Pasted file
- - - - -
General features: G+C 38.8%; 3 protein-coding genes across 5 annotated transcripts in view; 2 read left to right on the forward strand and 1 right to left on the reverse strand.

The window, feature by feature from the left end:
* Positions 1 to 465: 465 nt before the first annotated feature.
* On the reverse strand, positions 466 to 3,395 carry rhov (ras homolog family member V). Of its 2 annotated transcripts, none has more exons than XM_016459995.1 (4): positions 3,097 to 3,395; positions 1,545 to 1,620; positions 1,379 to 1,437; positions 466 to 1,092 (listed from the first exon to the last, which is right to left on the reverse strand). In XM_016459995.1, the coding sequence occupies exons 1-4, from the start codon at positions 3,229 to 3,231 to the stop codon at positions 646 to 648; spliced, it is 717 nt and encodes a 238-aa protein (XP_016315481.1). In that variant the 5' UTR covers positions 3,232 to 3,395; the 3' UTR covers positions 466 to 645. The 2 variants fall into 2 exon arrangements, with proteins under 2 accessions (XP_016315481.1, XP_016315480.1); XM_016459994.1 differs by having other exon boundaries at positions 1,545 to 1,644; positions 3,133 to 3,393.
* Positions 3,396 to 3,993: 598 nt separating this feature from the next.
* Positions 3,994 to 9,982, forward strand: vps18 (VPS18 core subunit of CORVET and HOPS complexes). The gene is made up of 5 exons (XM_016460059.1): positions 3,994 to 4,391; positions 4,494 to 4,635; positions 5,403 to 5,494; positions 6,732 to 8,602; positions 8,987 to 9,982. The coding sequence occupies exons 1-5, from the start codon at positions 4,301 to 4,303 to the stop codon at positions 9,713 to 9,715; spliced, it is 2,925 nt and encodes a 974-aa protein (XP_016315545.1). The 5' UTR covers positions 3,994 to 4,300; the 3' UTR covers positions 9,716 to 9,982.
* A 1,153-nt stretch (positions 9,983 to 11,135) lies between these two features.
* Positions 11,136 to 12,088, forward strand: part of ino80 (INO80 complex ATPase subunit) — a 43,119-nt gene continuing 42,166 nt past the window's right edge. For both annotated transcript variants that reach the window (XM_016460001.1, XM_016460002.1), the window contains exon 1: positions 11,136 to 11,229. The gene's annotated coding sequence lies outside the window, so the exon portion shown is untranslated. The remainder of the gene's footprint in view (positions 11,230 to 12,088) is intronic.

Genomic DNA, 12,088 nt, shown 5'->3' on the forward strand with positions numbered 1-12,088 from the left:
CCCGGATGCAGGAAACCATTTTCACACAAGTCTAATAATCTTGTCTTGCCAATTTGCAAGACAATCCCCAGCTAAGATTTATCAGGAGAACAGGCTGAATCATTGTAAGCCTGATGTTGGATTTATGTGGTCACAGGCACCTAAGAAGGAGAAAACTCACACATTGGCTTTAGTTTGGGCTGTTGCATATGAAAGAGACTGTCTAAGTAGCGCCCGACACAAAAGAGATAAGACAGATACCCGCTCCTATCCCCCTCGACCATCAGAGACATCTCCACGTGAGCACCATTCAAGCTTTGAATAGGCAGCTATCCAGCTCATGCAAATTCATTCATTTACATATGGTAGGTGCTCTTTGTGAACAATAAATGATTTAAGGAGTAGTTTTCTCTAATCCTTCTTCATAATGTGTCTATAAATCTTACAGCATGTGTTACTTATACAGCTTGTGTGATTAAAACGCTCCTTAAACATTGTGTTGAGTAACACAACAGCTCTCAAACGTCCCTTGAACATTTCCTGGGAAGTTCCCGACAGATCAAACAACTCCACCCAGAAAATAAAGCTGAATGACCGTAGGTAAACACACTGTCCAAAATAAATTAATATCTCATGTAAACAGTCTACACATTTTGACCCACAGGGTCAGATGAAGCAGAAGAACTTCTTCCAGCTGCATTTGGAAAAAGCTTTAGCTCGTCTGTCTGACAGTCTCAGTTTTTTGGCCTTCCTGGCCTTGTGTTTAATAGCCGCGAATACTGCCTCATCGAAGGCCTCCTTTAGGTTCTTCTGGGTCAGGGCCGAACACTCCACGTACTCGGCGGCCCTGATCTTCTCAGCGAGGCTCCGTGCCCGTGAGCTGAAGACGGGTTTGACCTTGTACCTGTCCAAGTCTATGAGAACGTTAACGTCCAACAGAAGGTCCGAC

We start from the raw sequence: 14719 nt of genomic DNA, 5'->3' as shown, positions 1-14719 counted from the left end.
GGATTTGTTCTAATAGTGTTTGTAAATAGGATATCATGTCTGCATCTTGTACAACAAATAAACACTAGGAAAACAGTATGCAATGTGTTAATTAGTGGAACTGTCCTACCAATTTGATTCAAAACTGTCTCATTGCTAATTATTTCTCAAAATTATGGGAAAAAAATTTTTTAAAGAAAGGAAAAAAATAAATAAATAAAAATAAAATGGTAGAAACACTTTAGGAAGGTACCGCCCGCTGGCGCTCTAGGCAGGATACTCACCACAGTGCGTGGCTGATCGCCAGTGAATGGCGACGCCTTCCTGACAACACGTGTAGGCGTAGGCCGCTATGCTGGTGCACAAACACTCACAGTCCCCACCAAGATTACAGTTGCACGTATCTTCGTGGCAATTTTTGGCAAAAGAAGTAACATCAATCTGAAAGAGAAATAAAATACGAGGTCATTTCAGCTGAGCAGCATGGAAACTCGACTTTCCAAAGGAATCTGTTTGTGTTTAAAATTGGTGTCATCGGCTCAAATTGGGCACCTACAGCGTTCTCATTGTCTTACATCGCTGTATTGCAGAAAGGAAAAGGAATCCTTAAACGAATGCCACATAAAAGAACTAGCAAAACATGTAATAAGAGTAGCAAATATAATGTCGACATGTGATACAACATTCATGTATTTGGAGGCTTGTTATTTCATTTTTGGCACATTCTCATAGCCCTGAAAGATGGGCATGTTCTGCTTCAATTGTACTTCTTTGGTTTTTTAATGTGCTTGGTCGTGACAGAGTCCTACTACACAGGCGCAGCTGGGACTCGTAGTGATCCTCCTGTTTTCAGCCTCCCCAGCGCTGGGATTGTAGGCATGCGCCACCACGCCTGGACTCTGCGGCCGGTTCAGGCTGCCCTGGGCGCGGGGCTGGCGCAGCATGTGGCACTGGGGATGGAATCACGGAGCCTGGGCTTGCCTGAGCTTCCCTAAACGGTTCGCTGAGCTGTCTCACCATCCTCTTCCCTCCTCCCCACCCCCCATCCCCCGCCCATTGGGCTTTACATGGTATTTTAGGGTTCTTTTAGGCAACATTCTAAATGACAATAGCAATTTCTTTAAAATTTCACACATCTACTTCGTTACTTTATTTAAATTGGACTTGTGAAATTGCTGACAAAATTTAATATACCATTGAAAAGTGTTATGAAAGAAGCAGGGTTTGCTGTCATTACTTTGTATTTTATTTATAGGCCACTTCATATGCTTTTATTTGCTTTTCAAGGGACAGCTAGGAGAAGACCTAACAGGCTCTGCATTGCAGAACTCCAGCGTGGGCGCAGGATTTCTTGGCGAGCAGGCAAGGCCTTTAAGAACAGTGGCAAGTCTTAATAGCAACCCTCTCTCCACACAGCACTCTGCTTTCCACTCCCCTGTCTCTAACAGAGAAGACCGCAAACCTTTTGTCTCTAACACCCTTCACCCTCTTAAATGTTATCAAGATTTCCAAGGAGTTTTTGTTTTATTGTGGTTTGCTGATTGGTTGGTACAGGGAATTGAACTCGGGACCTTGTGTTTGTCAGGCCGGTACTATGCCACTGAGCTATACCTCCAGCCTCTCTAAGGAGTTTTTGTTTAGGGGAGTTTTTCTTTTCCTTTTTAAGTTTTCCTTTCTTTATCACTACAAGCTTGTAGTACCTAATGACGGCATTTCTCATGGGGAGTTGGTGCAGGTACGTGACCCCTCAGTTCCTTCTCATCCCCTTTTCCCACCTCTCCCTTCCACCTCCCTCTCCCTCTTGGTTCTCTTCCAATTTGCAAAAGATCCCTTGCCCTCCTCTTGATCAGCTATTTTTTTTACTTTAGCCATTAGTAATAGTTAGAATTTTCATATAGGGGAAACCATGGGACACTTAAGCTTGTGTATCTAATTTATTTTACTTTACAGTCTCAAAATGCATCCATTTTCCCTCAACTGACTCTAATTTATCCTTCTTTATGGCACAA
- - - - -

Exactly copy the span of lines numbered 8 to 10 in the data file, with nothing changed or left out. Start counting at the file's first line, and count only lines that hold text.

* Positions 11,136 to 12,088, forward strand: part of ino80 (INO80 complex ATPase subunit) — a 43,119-nt gene continuing 42,166 nt past the window's right edge. For both annotated transcript variants that reach the window (XM_016460001.1, XM_016460002.1), the window contains exon 1: positions 11,136 to 11,229. The gene's annotated coding sequence lies outside the window, so the exon portion shown is untranslated. The remainder of the gene's footprint in view (positions 11,230 to 12,088) is intronic.

Genomic DNA, 12,088 nt, shown 5'->3' on the forward strand with positions numbered 1-12,088 from the left:
CCCGGATGCAGGAAACCATTTTCACACAAGTCTAATAATCTTGTCTTGCCAATTTGCAAGACAATCCCCAGCTAAGATTTATCAGGAGAACAGGCTGAATCATTGTAAGCCTGATGTTGGATTTATGTGGTCACAGGCACCTAAGAAGGAGAAAACTCACACATTGGCTTTAGTTTGGGCTGTTGCATATGAAAGAGACTGTCTAAGTAGCGCCCGACACAAAAGAGATAAGACAGATACCCGCTCCTATCCCCCTCGACCATCAGAGACATCTCCACGTGAGCACCATTCAAGCTTTGAATAGGCAGCTATCCAGCTCATGCAAATTCATTCATTTACATATGGTAGGTGCTCTTTGTGAACAATAAATGATTTAAGGAGTAGTTTTCTCTAATCCTTCTTCATAATGTGTCTATAAATCTTACAGCATGTGTTACTTATACAGCTTGTGTGATTAAAACGCTCCTTAAACATTGTGTTGAGTAACACAACAGCTCTCAAACGTCCCTTGAACATTTCCTGGGAAGTTCCCGACAGATCAAACAACTCCACCCAGAAAATAAAGCTGAATGACCGTAGGTAAACACACTGTCCAAAATAAATTAATATCTCATGTAAACAGTCTACACATTTTGACCCACAGGGTCAGATGAAGCAGAAGAACTTCTTCCAGCTGCATTTGGAAAAAGCTTTAGCTCGTCTGTCTGACAGTCTCAGTTTTTTGGCCTTCCTGGCCTTGTGTTTAATAGCCGCGAATACTGCCTCATCGAAGGCCTCCTTTAGGTTCTTCTGGGTCAGGGCCGAACACTCCACGTACTCGGCGGCCCTGATCTTCTCAGCGAGGCTCCGTGCCCGTGAGCTGAAGACGGGTTTGACCTTGTACCTGTCCAAGTCTATGAGAACGTTAACGTCCAACAGAAGGTCCGAC